Great post Jan!
    .-= Aliceson´s last blog ..Not Necessary, Mother Nature =-.

  8. We’ve become a society hooked on voyeurism and we’re fueling the fire the more we watch that reality crap on tv that really isn’t all that real. It’s bits and pieces of real life taken and spliced into a nice juicy piece that keeps us coming back for more drama and I’m so sick of it I could scream. Every person and their dog is getting their own “reality” show and the more drama the higher the ratings. What does that say about us? It says we’re a sad lot of folks with apparently nothing better to focus on in our own lives and as for me, I’m stopping the cycle and refusing to watch anything to do with “reality” or the people who have become “infamous” because of those shows.

  9. I agree that there is a fine line. My mother’s family was all about covering things up. My maternal grandfather was a monstrous alcoholic who abused my mom, her siblings and their mom horrifically. Yet, no one ever talks about it. I don’t necessarily think they should unload all that crap on us, but at the same time, it’s a little creepy how one or two of my relatives act like my grandfather was normal and a good dad. Sadly, I think this attitude has spilled over to other areas. There are so many times where my mom is obsessed with “what the neighbors think” and it saddens me.

    On the other hand, some things are meant to be private. Definitely need a balance.
    .-= Patty´s last blog ..autism, appearances, and awareness =-.

  10. Salute!

    As to what I think: I think a lot of people love to dish it out, but are horrified at having to take it. A case of “it’s okay as long as it is done to/happens to someone else”.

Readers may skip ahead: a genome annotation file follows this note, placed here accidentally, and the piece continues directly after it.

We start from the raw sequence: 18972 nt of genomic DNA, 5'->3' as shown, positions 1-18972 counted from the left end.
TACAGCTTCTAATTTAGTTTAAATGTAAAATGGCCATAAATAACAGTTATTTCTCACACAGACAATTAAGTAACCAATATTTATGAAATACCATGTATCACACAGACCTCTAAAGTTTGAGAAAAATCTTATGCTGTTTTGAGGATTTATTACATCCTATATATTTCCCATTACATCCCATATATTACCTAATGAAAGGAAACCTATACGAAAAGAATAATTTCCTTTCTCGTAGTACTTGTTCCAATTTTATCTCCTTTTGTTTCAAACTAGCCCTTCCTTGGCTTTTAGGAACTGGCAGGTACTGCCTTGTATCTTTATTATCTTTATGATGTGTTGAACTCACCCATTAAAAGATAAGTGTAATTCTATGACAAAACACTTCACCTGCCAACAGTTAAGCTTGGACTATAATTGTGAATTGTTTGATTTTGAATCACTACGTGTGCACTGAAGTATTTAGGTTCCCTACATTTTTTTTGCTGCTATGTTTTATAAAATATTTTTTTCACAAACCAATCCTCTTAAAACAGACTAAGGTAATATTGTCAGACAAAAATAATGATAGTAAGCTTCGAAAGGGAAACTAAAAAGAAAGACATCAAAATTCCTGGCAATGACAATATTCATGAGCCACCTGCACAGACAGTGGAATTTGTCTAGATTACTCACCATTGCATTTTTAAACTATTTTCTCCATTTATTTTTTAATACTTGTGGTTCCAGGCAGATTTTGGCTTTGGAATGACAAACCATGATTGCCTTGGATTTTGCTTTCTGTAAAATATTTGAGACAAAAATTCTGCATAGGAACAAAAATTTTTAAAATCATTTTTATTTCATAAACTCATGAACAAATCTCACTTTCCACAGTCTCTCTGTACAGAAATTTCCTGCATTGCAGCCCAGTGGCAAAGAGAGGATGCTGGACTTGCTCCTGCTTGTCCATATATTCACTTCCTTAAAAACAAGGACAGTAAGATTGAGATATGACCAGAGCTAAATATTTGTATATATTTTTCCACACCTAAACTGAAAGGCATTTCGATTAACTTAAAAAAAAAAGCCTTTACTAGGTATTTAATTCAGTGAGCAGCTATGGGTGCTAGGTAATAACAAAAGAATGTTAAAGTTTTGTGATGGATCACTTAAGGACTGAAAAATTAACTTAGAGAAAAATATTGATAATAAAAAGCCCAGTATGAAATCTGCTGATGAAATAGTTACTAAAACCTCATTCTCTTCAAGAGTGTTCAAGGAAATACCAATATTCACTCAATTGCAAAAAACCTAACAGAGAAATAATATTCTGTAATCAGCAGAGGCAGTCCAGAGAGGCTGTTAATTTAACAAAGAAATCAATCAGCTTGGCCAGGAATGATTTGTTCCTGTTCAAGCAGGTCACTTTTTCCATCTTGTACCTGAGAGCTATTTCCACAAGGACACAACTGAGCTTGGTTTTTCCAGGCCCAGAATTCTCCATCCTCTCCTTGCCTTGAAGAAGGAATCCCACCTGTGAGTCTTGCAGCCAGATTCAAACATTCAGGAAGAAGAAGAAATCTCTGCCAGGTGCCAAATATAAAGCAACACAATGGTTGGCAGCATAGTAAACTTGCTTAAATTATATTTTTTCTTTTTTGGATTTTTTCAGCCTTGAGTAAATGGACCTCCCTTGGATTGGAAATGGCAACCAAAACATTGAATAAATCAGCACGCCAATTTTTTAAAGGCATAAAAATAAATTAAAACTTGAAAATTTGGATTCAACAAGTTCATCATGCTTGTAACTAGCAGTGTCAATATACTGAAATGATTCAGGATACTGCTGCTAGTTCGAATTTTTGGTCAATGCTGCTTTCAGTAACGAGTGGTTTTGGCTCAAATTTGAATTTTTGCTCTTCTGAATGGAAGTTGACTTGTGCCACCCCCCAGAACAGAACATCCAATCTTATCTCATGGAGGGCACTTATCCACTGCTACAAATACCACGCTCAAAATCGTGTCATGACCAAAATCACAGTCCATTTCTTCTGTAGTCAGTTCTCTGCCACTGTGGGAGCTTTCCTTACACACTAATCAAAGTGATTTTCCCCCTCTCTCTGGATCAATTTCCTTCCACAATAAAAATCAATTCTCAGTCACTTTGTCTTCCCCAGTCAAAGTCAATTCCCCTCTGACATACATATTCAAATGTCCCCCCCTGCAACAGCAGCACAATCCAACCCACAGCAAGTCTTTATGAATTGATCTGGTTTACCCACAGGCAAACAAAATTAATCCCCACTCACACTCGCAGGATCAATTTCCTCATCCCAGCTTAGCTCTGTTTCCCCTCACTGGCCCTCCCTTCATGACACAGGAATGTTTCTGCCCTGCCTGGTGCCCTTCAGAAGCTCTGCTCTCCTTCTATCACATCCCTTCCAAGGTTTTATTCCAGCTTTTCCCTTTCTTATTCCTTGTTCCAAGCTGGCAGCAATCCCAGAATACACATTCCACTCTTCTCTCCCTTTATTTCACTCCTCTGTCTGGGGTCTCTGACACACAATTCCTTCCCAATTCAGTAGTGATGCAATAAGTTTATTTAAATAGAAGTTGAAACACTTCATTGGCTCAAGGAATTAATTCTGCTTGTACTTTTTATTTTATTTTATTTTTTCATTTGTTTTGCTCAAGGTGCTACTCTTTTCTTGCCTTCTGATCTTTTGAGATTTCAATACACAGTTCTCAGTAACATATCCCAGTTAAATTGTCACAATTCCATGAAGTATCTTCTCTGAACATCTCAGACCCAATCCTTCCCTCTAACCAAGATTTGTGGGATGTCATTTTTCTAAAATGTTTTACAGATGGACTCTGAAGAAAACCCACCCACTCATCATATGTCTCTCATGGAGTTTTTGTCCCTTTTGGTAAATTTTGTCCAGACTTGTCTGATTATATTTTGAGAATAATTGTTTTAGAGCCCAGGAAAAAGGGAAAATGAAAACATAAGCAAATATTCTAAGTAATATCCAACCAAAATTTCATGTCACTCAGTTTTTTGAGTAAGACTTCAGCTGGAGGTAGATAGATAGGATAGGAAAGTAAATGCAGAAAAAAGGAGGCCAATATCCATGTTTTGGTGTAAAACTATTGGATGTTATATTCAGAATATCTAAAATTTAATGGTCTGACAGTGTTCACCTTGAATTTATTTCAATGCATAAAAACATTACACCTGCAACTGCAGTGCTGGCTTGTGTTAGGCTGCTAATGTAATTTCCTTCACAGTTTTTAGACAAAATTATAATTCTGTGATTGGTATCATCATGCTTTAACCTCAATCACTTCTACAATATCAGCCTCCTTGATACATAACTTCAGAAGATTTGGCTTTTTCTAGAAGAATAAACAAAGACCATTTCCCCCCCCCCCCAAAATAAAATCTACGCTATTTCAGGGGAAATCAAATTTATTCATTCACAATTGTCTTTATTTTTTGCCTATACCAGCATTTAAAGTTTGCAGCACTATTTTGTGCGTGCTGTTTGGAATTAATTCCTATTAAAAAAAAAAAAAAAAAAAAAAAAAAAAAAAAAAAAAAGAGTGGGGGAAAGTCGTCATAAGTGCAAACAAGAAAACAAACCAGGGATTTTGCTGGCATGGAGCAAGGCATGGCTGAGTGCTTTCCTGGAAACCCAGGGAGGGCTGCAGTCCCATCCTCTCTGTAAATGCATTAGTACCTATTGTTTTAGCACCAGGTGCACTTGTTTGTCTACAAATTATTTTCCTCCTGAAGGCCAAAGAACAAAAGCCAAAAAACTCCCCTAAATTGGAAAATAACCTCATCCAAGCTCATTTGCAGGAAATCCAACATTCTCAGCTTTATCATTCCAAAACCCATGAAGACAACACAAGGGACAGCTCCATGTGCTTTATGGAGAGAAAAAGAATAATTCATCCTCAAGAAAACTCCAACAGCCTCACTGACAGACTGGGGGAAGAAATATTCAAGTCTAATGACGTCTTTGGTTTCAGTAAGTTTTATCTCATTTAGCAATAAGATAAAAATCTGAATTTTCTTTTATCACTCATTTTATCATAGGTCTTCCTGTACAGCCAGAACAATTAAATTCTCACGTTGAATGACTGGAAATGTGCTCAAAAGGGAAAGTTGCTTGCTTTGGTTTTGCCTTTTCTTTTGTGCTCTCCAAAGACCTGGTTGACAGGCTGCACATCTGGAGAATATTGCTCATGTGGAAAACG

I don’t believe in letting it all hang out, but I don’t believe in hiding the truth, either. These days, we all have to be our own film editors…and some of us are better than others at doing it.
    .-= Irish Gumbo´s last blog ..Hunger, Thwarted, Does Not Let Go =-.

  11. If I wrote this spin, it would have been linked to my mom and appearances, but after reading this, I’m thinking it might be a generational thing. I think our generation has achieved a decent balance of what to share and what to give a shit about in terms of what people are thinking of us…
    but in the context of 24/7 information overload and hyper reality (that is broadcast everywhere and as accessible as a pocket cellphone), I think our children are immune to drama. They are already desensitized to outrageous behavior (says the behavior teacher) and there is no new ‘normal’ out there…
    Oh Jan, I hope you feel better. My head still hurts and maybe even a little more thinking on this very interesting topic. xo
    .-= Erin´s last blog’s a small, small world =-.

  12. What an excellent post Jan. It’s 6 Pm over here and I only just got home from work and was going to spin, but I think you wrote along the lines I was thinking and said it better. My mom was and is a parodox on appearance. Not sure if I am up to delving iinto that tonight.
    .-= Pseudo´s last blog ..Oahu Coffee Beat: Traveling Thursday =-.

  13. Wonderful spin!!! I remember how it was in the 60s and 70s. Things we “just didn’t talk about” Like my adopted cousin who really IS my blood cousin because my aunt messed around with a married man, got knocked up and gave the baby up for adoption to her brother who couldn’t have kids. THAT was quite a surprise when it all came out!
    My grandmother was so quick to let everyone know if some poor girl got pregnant, and yet, both of her daughters “had to get married” (see adoptions story above…. she almost immediately got pregnant again by another fellow but married him) Yeah, I like these days much better.
    .-= Joanie M´s last blog ..Ok, so I’m a thief… but I’m giving the fellow credit =-.

  14. I admire the balance you achieve between privacy and spilling the beans. For me, you get it just right — I don’t know how your family perceives it, but they seem at worst resigned to the blog and at best all out fans. So I guess you are doing a pretty good job.

    I have always had trouble overcoming my reserve. I took up blogging to try to cure that and did pretty well, at first, when I told no one. Now I know my children, my mother, my ex husband and various stalkers might read it I am the rabbit in the headlights.
    .-= Duchess´s last blog ..Pussy cat, pussy cat, where have you been? =-.